It is hence probable, and what may be easily concluded, that this discourse was delivered on a feast -- day, when there was the usual assembly of the people. He could not indeed have made this address on other days; for then the inhabitants of the city only frequented the Temple. But on the feast -- days they usually came from the neighboring towns and from the whole country to celebrate God's rightful worship, which had been prescribed in the law. Since then Jeremiah addressed the whole tribe of Judah, we hence conclude, that he spoke not only to the inhabitants of the city, but also to the whole tribe, which came together to keep the feast -- day.

Now the object of his sermon was, to exhort them seriously to repent, if they wished God to be reconciled to them. So the Prophet shews, that God did not regard their sacrifices and external rites, and that this was not the way, as they thought, of appeasing him. For after they had celebrated the feast, every one returned home, as though they all, after having made an expiation, had God propitious to them. The Prophet shews here, that the way of worshipping God was very different, which was to reform their lives.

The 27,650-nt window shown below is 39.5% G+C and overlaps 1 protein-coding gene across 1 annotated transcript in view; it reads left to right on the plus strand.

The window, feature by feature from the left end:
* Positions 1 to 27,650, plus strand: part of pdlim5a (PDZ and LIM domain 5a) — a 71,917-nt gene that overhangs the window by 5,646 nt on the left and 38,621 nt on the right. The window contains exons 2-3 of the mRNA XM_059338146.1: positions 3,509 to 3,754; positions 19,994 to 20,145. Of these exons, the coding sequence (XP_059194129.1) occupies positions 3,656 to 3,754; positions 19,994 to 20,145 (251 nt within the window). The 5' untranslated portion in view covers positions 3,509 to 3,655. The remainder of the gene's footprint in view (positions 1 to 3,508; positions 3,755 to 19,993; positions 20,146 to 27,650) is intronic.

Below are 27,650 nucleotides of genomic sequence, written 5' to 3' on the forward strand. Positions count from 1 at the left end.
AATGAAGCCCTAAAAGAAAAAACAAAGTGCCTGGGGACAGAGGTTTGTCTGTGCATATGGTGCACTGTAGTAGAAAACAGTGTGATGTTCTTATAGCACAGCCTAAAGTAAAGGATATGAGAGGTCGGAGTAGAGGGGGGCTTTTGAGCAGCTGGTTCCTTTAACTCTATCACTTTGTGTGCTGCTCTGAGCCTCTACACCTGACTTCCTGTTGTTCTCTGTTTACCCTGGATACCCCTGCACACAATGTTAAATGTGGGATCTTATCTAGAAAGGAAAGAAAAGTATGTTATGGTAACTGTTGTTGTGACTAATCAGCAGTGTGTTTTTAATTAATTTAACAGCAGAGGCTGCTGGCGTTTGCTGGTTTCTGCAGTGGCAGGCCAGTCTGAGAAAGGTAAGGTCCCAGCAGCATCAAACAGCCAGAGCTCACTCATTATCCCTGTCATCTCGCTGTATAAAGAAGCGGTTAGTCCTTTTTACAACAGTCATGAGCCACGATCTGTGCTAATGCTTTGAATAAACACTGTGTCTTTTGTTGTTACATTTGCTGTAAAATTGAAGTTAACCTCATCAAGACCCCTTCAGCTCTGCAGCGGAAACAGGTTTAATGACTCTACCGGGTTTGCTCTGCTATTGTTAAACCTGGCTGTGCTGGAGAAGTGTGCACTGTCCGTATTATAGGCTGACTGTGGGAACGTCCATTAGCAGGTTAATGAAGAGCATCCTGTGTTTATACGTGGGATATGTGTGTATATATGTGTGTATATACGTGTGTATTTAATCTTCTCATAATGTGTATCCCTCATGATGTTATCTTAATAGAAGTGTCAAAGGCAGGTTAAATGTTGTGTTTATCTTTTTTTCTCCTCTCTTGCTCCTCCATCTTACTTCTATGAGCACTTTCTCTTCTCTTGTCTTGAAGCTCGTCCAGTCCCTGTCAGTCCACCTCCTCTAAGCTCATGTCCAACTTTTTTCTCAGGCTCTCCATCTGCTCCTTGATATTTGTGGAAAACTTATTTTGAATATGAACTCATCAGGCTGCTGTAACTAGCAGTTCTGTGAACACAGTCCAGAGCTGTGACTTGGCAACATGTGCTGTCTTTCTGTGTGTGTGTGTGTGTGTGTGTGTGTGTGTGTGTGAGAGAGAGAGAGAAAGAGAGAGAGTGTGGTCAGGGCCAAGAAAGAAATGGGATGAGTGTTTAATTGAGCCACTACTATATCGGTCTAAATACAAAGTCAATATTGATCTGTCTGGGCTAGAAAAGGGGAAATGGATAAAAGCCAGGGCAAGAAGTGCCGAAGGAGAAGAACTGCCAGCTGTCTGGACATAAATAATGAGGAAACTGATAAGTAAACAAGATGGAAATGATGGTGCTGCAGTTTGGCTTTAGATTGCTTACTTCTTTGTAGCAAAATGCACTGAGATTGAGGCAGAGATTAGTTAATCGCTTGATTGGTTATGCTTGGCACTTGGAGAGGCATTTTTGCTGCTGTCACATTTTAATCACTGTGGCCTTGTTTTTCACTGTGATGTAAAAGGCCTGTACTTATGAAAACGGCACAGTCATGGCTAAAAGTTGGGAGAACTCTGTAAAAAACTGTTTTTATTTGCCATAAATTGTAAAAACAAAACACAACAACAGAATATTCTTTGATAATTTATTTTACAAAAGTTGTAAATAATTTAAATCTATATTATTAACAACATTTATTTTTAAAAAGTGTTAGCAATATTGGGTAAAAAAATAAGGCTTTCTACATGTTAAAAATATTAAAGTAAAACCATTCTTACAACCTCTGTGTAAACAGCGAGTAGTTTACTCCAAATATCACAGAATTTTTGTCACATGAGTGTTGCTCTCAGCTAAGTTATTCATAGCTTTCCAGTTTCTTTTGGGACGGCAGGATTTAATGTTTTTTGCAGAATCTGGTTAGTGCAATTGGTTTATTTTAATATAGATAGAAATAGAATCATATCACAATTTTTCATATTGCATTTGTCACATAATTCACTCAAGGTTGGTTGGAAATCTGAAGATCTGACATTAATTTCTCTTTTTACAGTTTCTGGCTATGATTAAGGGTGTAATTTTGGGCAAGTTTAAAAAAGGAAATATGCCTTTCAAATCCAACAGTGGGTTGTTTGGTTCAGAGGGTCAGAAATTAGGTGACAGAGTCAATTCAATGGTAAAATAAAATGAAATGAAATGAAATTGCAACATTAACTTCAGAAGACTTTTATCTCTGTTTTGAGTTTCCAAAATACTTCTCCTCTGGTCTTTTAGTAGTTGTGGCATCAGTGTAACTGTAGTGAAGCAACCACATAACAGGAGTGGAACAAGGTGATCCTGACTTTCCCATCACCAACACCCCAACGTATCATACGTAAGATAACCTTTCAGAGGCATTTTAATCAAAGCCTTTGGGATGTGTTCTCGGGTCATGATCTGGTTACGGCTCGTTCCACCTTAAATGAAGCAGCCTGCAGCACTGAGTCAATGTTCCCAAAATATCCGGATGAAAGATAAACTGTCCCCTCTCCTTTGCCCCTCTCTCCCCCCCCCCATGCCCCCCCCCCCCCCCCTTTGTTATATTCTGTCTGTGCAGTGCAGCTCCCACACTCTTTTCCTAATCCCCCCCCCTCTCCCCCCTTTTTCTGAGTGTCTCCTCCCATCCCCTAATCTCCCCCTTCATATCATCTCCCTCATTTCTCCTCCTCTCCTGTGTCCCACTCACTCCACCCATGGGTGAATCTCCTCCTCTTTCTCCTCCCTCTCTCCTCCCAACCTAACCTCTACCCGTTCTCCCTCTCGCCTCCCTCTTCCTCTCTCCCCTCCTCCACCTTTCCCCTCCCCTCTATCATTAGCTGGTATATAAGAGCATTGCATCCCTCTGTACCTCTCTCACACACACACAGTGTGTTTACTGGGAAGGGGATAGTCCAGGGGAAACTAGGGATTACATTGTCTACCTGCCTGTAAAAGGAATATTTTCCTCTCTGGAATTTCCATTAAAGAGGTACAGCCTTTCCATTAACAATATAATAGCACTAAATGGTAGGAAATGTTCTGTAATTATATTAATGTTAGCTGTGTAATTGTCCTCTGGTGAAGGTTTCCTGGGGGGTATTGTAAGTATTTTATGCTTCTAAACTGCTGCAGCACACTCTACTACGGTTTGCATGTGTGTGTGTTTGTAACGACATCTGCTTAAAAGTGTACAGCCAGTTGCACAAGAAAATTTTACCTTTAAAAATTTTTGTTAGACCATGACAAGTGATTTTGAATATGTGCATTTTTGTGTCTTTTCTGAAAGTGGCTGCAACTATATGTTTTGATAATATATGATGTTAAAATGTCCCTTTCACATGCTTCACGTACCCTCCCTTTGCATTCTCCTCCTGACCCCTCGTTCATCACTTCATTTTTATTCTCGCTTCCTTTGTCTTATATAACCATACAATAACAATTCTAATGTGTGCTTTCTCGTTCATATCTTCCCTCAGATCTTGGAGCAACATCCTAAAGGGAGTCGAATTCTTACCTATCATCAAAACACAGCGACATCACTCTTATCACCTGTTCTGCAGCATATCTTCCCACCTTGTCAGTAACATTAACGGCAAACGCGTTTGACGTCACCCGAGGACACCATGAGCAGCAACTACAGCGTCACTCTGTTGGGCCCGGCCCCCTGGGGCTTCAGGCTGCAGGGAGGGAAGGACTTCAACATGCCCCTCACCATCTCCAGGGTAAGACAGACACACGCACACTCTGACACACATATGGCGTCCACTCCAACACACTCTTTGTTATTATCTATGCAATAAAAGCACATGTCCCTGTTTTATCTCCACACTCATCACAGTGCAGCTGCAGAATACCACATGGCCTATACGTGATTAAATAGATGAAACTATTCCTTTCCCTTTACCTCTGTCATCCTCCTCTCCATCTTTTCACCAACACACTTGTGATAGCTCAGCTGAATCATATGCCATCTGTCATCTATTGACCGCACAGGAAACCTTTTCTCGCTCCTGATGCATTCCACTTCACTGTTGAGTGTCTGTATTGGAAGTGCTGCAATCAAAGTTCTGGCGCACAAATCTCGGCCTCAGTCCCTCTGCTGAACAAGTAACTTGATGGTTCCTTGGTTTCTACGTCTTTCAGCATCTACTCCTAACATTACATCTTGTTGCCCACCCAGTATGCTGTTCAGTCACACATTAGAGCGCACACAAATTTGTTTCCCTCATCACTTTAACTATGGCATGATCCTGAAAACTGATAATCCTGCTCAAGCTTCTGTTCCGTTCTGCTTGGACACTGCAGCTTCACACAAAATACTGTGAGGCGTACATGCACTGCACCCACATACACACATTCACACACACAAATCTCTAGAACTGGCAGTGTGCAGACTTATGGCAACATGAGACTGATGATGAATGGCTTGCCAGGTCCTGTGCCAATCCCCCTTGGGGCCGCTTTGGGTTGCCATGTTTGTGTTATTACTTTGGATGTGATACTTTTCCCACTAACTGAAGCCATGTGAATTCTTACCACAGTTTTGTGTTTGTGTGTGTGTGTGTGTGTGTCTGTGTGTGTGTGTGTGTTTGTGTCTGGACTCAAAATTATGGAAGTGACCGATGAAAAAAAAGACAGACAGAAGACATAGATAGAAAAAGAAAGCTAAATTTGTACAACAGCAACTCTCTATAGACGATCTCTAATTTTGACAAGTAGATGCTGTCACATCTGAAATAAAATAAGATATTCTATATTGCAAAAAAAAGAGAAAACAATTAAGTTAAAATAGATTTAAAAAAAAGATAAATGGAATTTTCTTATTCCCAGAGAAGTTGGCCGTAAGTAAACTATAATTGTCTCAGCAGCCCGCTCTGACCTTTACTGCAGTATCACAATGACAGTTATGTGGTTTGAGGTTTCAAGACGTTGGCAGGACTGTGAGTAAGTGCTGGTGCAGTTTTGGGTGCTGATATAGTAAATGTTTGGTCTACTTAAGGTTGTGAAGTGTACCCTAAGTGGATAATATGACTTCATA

Make good, he says, your ways and your doings, then will I dwell in this place.1 This promise contains an implied contrast; for the Prophet intimates, that the people would not long survive, unless they sought in another way to pacify God. "I will dwell, "he seems to say, -- in this place, when your life is changed." It then follows on the other hand, "God will drive you into exile, except you change your life: in vain then do you seek a quiet and happy state through offering your sacrifices. God indeed esteems as nothing this external worship, except it be preceded by inward sincerity, unless integrity of life accompanies your profession." This is one thing.